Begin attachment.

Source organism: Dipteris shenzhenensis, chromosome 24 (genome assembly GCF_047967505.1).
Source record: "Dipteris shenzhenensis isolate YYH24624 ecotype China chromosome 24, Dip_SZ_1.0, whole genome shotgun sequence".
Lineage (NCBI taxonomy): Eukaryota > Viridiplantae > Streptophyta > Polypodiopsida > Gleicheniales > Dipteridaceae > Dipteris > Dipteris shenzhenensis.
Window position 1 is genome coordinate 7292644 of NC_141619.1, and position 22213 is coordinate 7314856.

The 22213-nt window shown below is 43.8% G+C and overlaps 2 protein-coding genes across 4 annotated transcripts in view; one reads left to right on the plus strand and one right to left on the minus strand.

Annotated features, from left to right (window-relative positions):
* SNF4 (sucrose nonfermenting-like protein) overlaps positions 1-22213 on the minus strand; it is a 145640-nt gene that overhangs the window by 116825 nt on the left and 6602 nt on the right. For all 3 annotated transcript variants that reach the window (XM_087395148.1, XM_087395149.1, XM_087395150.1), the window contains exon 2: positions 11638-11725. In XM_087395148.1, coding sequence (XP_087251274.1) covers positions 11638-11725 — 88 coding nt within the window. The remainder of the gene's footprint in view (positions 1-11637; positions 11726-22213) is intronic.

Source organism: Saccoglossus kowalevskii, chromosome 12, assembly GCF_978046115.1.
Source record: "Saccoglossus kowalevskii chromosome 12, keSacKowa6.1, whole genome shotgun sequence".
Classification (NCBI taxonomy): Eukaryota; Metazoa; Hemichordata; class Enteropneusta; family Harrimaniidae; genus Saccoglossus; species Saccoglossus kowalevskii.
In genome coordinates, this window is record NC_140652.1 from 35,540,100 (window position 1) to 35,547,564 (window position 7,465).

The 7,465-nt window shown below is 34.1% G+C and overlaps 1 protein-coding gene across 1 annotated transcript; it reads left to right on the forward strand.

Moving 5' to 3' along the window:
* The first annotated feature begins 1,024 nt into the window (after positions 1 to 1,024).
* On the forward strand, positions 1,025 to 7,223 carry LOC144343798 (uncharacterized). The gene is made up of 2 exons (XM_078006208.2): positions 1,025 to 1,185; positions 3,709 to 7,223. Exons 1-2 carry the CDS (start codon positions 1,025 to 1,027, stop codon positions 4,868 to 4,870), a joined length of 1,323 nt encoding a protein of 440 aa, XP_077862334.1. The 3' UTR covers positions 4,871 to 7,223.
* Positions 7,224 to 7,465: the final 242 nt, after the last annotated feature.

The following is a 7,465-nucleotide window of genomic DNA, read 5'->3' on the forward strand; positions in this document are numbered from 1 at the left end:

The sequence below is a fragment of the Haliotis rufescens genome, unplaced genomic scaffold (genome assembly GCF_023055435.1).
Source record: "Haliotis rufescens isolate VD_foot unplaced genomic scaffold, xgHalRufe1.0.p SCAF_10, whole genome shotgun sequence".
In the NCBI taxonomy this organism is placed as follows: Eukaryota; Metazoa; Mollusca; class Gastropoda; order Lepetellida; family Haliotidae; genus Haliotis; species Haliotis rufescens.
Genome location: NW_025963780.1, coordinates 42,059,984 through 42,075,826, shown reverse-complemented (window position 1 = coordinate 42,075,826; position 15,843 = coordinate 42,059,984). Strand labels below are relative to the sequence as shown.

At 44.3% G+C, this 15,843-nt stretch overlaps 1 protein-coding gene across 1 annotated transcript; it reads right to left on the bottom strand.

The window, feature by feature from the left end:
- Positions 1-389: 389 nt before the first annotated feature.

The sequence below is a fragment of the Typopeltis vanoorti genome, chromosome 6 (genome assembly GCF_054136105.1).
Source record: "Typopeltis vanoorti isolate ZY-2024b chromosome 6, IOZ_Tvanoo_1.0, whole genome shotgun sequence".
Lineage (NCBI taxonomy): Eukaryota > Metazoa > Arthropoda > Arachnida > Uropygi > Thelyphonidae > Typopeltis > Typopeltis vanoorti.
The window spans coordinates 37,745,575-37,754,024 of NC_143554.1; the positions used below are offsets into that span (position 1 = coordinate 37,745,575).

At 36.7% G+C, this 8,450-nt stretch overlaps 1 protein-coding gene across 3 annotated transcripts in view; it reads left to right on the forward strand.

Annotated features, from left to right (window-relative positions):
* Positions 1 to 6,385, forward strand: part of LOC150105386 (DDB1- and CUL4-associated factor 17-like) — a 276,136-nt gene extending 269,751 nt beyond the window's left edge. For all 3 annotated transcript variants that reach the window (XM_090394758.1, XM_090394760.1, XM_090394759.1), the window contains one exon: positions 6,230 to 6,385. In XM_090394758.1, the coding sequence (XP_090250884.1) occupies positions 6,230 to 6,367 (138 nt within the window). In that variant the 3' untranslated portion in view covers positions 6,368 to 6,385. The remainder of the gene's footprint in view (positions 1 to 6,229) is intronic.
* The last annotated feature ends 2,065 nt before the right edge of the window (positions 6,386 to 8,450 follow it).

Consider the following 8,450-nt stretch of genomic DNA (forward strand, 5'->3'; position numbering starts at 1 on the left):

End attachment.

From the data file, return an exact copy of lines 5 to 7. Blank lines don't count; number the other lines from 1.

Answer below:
The 22213-nt window shown below is 43.8% G+C and overlaps 2 protein-coding genes across 4 annotated transcripts in view; one reads left to right on the plus strand and one right to left on the minus strand.

Annotated features, from left to right (window-relative positions):
* SNF4 (sucrose nonfermenting-like protein) overlaps positions 1-22213 on the minus strand; it is a 145640-nt gene that overhangs the window by 116825 nt on the left and 6602 nt on the right. For all 3 annotated transcript variants that reach the window (XM_087395148.1, XM_087395149.1, XM_087395150.1), the window contains exon 2: positions 11638-11725. In XM_087395148.1, coding sequence (XP_087251274.1) covers positions 11638-11725 — 88 coding nt within the window. The remainder of the gene's footprint in view (positions 1-11637; positions 11726-22213) is intronic.